In times where mental health is being given importance and efforts are being made to erase mental stigmas, let’s take a look at the legal condition of mental healthcare in India.
The Mental Healthcare Act 2017 was passed by the Indian Parliament on 7th April. It brought changes to the earlier existing Mental Healthcare Act of 1987. The act provides for –
” mental healthcare and services for persons with mental illness and to protect, promote and fulfill the rights of such persons during delivery of mental healthcare and services and for matters connected therewith or incidental thereto”
The Act harmonizes itself with the United Nations’ Convention on the Rights of Persons with Disabilities (CRPD) (2006).
Revisions made in the Act
- The act allows persons suffering from mental illness to take decisions with respect to their health and treatment received, provided that have relevant knowledge to do so.
- The act lists the rights assigned to the mentally ill people which majorly include-
- Right to avail equal treatment without being discriminated on grounds of religion, sex, sexual orientation, culture, caste, political beliefs and disabilities.
- People with mental illness living Below Poverty Line, irrespective of the fact they hold a BPL card or not, if homeless, will be provided free of cost treatment by the establishments set up by the respective state governments.
- Each mentally ill person has the right to live with dignity and thus will not be segregated from the society.
- The act provides a procedure for registration of mental health establishments.
- The Act has restricted the usage of Electroconvulsive Therapy (electric shocks) on minors. It is to be performed on adults ONLY with use of muscle relaxants and anesthesia. It further prohibits sterilization and tying persons with chains as a method for treatment.
- The Act decriminalizes suicide by a mentally ill person .
- The punishment for violating of provisions under this Act will be imprisonment up to 6 months or Rs. 10,000 one or both. Repeat offenders can face up to 2 years in jail or a fine of Rs. 50,000–5 lakhs or both.
Section 309 of the IPC
Sections 309 of the Indian Penal Code criminalizes attempted suicide as well as suicide assistance. It states-
Whoever attempts to commit suicide and does any act towards the commission of such offence, shall be punished with simple imprisonment for a term which may extend to one year or with fine, or with both.
This provision was declared as an ultra vires to Article 21 of the Constitution. But this decision of the Supreme Court was later overruled in Smt. Gian Kaur v. State of Punjab case. Arguments made on this legal stance included that if a person has the right to move freely throughout the country, he also has the right not to. Similarly, if a person has the right to life, he also has the right to not live.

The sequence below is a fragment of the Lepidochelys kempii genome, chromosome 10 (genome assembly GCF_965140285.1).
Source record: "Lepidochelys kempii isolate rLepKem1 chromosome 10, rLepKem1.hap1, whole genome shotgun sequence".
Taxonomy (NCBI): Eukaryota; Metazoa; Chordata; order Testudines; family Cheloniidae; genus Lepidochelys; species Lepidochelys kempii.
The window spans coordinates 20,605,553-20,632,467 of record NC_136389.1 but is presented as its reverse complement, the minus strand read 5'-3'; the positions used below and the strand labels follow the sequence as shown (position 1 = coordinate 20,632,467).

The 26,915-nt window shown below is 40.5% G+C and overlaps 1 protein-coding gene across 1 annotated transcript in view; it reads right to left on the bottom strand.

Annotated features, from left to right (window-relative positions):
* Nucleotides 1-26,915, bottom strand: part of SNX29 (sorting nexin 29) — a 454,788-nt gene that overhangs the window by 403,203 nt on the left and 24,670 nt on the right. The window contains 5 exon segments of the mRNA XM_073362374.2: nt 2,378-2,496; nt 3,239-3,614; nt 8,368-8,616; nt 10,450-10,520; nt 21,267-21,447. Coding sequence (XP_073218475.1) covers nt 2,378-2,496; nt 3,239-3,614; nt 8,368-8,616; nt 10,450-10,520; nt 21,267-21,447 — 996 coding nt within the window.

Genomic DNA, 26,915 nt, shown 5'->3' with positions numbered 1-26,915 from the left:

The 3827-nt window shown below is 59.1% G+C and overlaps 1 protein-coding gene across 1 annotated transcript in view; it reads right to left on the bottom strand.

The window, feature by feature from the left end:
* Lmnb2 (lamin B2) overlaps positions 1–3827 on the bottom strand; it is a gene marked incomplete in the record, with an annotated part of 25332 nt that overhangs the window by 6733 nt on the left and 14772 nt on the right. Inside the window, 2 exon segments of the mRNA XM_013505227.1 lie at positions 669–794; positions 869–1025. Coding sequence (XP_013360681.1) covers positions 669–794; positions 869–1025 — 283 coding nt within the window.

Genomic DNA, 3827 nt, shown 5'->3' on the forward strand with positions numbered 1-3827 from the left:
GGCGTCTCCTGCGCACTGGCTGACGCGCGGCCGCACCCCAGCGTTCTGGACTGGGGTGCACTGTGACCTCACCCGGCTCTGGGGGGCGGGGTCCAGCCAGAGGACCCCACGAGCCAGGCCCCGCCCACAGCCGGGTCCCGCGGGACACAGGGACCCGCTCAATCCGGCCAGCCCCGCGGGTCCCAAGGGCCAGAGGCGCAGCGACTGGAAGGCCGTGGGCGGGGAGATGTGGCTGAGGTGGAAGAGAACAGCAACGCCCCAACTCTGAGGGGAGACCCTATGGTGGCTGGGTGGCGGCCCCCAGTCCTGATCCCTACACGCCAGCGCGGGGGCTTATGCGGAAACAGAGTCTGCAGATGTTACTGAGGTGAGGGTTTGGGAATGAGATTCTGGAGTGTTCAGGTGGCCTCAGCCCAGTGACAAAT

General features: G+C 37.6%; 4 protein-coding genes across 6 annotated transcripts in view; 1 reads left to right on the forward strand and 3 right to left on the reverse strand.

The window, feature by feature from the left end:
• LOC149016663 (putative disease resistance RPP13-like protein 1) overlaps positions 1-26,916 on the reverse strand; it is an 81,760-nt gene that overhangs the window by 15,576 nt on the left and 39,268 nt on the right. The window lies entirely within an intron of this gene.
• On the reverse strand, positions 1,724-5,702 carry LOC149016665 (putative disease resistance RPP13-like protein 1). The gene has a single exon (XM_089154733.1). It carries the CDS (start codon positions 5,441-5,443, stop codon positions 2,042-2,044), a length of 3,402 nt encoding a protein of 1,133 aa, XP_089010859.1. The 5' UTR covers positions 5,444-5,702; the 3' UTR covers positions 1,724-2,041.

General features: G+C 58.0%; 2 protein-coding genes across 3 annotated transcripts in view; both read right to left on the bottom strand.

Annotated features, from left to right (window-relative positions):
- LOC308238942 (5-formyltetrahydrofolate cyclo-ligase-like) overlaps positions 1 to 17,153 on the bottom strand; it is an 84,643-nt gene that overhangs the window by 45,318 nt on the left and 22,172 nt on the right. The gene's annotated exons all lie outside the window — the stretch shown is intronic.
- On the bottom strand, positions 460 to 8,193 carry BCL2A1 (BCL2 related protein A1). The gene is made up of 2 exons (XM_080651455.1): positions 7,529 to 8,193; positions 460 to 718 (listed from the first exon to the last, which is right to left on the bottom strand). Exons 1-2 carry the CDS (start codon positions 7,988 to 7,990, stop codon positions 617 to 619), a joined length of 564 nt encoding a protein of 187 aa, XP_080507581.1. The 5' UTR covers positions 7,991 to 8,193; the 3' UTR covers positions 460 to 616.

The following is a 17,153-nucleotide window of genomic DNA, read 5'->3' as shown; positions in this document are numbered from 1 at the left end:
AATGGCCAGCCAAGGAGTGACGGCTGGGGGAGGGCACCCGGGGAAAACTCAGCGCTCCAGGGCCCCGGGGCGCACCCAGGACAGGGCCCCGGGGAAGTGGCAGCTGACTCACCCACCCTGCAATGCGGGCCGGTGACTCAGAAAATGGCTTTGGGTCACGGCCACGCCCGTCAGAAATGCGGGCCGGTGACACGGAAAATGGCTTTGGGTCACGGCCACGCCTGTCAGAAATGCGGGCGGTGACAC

The Mental Healthcare Act does not repeal this section. Instead it offers presumption of mental illness to it.
According to Section 115 of the Act, persons who attempt suicide will be presumed to be mentally ill unless proven otherwise. He would not be punished. The government would provide proper healthcare to all such people.
CURRENT STATUS- In 2014, Haribhai Parathibhai Chaudhary in Rajya Sabha stated that the government has taken the decision to delete Section 309 from the IPC. In 2015, the same stated that the proposal has been sent to the Legislative Department of the Ministry of Law and Justice for drafting up a bill.
Decriminalizing Suicide: good or bad?
Around 8,00,000 people die of suicide worldwide every year. Out of these, 17% are residents of India. Failed suicide attempts further burdened with prosecution acts as catalyst to mental trauma. Decriminalizing suicide will act as a deterrent to provide people the means to get the help they need.
Criticism of the Act
- In cases of dowry-related burning, attempted homicide, decriminalizing suicide will not attract the needed attention.
- In India, the situation of persons with mental illness have been worsened by socioeconomic and cultural factors. These include lack of access to adequate healthcare, awareness and discrimination. The bill does not direct any provisions to address these factor, nor does it offer much on prevention and early intervention.
- The estimate of finances required to meet the obligations under the Act (establishments of mental health sectors, providing healthcare to BPL people etc.) is not available. There isn’t clarity on how the funds will be allocated between the central and the state governments.
The Mental Healthcare Act 2017 changed the approach on mental healthcare issues, including a patient-centric health care, instead of a criminal-centric one. But there is still a lot of work required on prevention of mental illness, reintegration and rehabilitation of such people.
The recent steps to achieve decriminalization of suicide in India are appreciable, but were long overdue. There is a urgent need to improve the mental health coverage and provide a framework to deliver essential mental health services to all those who attempted suicide. The stigma revolving around mental health needs to be reduced.